Although Guardian columnist Larry Elliot proclaimed the Euro “too big to fail”, the chief economist of Deutsche Bank, Thomas Mayer said “If the Greece situation is handled badly, the Euro-zone could break down, or suffer major inflation … Neither the European Central Bank nor the Commission nor any other EU body can force Greece to implement necessary reforms in exchange for help.” Mayer warned that Greece may be only one of several countries that will fall into the “EMU trap” a condition in which Europeanization essentially destroys the competitiveness of the economy.
Thomas Mayer warns that some countries might have fallen in what he calls an “EMU Trap”: According to his analysis, countries which have strong labour cost increases might fall into a position in which growth is slowing because competitiveness has badly deteriorated. With growth slowing, tax revenues are falling and outlays for unemployment are increasing, leading to a bigger budget deficit. In this position, a country cannot do much anymore: Cutting the deficit further would lead to even slower growth while there is no possibility to improve competitiveness quickly.
Thomas Mayer sees Portugal and Italy already in the EMU trap and Greece and Spain in imminent danger of falling into this trap. Thomas portraits three possible consequences from the EMU trap: First, a country could cut its production costs. Second, it could leave EMU. Third, it could pressure the ECB to allow for a higher rate of inflation in the whole union.
Without competitiveness, there is no goose to lay the Golden Egg and therefore no eggs. But these admonitions fell on deaf ears as Greek farmers blockaded borders with neighboring countries to demand debt moratoriums, more subsidies and higher prices for their goods. Eggs! Eggs! Greek officials have explained that the government simply has no more money but many protesters were sticking to their demands. Meanwhile across the Atlantic, the US is struggling with its own crisis brought about by a huge increases in spending, which like Europe were mostly the product of entitlements. Ironically these rose even as the government continuously reduced spending in one of the core government functions — national defense — to levels unseen in fifty years. Surprising as it may seem, Bush spent less for defense as a percentage of GDP than the lowest point under Jimmy Carter and at half the rate of Kennedy years, even before Vietnam. It isn’t the burden of guns which is sinking the West, it’s borrowed butter. Rising interest payments may eventually overtake defense spending.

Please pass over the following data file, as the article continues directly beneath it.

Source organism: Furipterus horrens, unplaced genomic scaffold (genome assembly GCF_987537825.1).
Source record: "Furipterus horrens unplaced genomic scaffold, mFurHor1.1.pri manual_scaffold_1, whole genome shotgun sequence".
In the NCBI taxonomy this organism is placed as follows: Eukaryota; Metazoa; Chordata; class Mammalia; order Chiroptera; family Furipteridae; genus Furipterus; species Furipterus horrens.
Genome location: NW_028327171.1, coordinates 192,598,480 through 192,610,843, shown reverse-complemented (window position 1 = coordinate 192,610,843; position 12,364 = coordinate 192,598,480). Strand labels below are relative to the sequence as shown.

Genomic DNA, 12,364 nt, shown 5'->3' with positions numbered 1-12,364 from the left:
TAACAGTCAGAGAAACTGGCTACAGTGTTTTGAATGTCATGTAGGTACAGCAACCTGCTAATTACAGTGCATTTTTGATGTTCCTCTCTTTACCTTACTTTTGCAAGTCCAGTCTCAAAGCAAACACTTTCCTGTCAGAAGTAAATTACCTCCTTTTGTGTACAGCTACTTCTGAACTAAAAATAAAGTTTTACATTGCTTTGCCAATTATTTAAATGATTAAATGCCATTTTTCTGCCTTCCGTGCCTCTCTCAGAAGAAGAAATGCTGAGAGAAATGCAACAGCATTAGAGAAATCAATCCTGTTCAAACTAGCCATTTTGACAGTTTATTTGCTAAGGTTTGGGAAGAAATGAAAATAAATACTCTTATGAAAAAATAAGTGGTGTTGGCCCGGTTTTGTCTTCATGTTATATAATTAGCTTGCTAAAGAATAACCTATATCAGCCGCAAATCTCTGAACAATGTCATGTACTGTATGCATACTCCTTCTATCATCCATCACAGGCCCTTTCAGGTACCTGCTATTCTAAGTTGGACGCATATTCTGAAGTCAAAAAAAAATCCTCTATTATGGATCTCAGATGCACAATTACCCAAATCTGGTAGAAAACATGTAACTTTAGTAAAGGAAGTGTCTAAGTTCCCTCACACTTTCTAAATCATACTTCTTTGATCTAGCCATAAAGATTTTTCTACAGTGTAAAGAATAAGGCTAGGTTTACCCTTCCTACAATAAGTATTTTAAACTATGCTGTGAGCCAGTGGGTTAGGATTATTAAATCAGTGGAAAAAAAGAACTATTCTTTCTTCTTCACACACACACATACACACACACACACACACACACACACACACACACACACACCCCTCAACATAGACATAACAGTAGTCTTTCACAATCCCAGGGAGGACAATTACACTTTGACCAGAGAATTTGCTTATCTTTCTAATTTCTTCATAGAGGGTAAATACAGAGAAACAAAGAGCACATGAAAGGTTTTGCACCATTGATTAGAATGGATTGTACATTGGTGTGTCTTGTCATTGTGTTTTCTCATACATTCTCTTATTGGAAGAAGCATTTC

The economic crisis in the West is in part a cultural crisis born of a contradiction in expectations. For many decades and especially since the End of History was declared circa 1989, there was a widespread belief that an unlimited amount of money existed from which to draw while populations went around fulfilling themselves tending the garden of Gaia in a politically correct universe in which there was no need for guns, no prospect of hunger and no cause for danger. And now the publics are saying “do you mean it was all a lie?” You mean like Global Warming?